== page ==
Bob Woodward has a new book out and while the media has been pushing the salacious Trump stories, Biden gets a lot of face time too. Considering what has happened so far, and what could happen in the next three years, the stories about Biden are not encouraging.
According to the book, President Biden ignored warnings from Defense Secretary Lloyd Austin and Secretary of State Antony Blinken that may have prevented the debacle in Kabul.
Biden did not listen and we know what happened. His favorability rankings are in the tank in large part because of that disastrous decision, and Biden is dragging down the rest of the Dem Party with him. All signs point to a massive red wave in 2022.
The book “Peril,” set for release Sept. 21, details how Biden came to make such a blunder. “His (Blinken) new recommendation was to extend the mission with US troops for a while to see if it could yield a political settlement. Buy time for negotiations,” Woodward writes.
But Biden, believing the generals kept Obama and Trump there against their wishes, refused repeated requests to change course.
“Our mission is to stop Afghanistan from being a base for attacking the homeland and US allies by al Qaeda or other terrorist groups, not to deliver a death blow to the Taliban,” Biden said.
There is another incident in the book that is getting little media attention and it tells you all you need to know about our media works.
Trump allegedly trashed the White House calling it a dump and the media went hysterical. The building is old and cramped in parts and many presidents have complained about it.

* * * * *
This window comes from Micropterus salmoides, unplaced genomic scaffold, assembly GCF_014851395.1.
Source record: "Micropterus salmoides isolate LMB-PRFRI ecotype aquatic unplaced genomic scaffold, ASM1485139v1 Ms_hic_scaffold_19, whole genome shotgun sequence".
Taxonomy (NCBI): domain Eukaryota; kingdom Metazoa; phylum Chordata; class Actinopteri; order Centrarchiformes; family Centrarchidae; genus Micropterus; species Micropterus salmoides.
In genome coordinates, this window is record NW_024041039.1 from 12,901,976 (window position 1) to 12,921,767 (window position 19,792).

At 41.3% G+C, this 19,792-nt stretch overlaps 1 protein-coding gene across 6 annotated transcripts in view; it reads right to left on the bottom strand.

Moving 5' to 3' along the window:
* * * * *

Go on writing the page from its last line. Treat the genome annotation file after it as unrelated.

But only Trump was dragged over the coals for it.
In the book, Woodward busts Biden calling the White House a ‘tomb’ which is far worse than anything Trump supposedly said and the media offers crickets.
It wasn’t a comfortable transition. Biden started privately calling the White House “the tomb,” and he found the White House cold and lonely, according to the book.
“He is not comfortable living in the White House,” Biden’s chief of staff, Ron Klain, told others, according to the authors.
Woodward and Costa write that Biden summoned Klain to Delaware to talk about his decision to run in March 2019. “I just feel like I have to do this,” Biden said. “Biden’s next words would stick forever with Klain,” the authors write: “This guy just isn’t really an American president.”
The bitter campaign against Trump alienated Biden from some Republicans he was once close with. Woodward and Costa write that Sen. Lindsey Graham, a South Carolina Republican, spoke to Biden in the days after the 2020 election, but the conversation soured when it turned to Graham’s attacks on his son, Hunter Biden.
“Graham made no apologies,” the authors write, adding that Biden believed Graham had “crossed a red line.”
“Biden and Graham would not talk again for months — and if Biden had anything to do with it, they likely would never talk again,” Woodward and Costa write.
Biden could be testy at times, the authors write, and the book highlights an incident in which Biden snapped at a question from CNN’s Chief White House Correspondent Kaitlan Collins in June, which Biden apologized for later in the day.
Biden’s tendency toward gaffes prompted Klain and other aides to try to keep Biden away from unscripted events or long interviews, Woodward and Costa write. “They called the effect ‘the wall,’ a cocooning of the president.”